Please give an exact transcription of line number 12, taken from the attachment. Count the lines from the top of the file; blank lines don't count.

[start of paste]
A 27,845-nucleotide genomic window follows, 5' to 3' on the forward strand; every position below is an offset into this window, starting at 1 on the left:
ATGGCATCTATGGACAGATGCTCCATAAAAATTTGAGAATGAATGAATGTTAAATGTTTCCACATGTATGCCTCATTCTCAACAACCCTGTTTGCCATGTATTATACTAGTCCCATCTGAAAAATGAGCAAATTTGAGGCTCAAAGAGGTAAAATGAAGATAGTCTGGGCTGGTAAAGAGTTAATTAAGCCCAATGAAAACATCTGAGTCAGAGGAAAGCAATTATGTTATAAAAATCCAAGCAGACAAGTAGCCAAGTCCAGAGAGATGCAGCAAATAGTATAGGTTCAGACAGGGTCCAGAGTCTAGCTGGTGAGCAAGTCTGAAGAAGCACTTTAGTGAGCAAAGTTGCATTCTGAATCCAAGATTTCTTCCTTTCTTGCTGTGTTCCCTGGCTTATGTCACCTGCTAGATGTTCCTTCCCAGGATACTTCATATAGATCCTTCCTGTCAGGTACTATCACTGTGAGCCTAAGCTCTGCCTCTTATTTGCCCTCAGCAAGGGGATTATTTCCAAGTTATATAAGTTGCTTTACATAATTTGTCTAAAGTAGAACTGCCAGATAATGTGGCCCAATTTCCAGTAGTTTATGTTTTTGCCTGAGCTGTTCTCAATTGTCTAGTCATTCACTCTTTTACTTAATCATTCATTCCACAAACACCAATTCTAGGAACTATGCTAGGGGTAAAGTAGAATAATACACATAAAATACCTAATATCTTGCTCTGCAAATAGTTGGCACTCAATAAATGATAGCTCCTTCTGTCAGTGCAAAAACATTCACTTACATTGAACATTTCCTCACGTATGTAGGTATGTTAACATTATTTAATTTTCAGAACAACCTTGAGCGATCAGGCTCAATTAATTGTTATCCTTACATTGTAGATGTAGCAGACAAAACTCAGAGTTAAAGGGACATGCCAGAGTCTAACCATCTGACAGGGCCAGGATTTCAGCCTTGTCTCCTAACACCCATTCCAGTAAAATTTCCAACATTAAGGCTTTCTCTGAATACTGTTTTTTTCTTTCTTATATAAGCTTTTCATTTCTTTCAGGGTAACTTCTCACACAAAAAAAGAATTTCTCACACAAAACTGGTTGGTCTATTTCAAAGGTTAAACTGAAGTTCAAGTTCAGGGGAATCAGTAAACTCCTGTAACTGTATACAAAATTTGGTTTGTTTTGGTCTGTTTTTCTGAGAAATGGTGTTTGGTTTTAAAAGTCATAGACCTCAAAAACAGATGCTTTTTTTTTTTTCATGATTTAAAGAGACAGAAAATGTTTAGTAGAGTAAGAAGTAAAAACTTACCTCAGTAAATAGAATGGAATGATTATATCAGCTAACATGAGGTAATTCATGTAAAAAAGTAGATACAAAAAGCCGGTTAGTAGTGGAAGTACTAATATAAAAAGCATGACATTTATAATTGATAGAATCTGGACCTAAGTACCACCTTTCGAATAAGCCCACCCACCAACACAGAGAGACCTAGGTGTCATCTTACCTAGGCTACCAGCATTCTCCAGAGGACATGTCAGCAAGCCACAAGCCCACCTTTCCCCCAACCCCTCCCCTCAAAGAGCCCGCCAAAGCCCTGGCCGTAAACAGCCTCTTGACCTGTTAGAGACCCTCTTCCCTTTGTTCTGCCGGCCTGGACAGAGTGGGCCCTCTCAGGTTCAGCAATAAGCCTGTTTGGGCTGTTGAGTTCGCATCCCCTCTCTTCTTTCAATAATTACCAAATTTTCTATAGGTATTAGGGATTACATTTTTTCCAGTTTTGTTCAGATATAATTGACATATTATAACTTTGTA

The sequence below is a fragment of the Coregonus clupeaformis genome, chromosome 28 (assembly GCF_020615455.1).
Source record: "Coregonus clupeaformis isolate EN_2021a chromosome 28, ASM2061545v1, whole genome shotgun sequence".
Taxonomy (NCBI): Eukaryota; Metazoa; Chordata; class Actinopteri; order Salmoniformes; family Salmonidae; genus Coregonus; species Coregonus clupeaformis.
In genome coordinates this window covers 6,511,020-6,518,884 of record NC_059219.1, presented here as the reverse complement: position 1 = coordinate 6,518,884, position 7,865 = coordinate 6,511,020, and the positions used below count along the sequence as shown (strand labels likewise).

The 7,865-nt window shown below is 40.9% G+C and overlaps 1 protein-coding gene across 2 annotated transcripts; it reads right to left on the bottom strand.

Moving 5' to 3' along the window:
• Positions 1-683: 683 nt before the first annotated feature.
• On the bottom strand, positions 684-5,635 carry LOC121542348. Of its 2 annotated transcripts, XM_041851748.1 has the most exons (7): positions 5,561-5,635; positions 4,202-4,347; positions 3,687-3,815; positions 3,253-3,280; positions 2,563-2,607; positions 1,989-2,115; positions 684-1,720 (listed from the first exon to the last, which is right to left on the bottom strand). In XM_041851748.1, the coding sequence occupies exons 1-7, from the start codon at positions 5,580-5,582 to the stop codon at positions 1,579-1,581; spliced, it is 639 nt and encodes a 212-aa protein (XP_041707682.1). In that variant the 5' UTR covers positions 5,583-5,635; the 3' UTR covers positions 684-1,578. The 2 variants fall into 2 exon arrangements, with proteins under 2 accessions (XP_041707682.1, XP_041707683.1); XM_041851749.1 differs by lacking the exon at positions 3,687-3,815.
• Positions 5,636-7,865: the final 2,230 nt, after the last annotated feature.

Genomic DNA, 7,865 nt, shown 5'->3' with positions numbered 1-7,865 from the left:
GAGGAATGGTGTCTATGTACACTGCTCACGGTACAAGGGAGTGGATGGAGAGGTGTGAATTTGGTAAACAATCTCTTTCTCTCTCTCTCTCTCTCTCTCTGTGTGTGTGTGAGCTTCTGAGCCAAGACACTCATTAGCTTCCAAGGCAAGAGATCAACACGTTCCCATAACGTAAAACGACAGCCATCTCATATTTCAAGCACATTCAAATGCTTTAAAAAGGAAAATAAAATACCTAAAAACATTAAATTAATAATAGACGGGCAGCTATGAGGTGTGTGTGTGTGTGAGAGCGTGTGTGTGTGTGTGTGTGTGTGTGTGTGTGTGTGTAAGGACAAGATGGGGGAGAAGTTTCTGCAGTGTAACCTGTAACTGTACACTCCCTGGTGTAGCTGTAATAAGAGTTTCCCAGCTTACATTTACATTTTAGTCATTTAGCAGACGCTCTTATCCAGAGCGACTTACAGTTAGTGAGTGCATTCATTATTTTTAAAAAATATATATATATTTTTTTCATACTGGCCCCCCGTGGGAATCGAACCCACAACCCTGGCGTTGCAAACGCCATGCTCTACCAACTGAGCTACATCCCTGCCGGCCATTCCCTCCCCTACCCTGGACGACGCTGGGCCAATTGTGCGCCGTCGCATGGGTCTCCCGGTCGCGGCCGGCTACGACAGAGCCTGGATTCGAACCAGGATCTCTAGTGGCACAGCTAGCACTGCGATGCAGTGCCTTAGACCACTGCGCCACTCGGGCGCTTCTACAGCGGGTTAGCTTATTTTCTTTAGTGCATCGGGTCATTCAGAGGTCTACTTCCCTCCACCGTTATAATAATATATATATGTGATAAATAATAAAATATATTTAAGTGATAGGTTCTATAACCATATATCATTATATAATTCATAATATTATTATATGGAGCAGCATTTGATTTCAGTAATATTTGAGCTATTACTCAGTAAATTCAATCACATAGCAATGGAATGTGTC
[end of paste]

Genomic DNA, 7,865 nt, shown 5'->3' with positions numbered 1-7,865 from the left: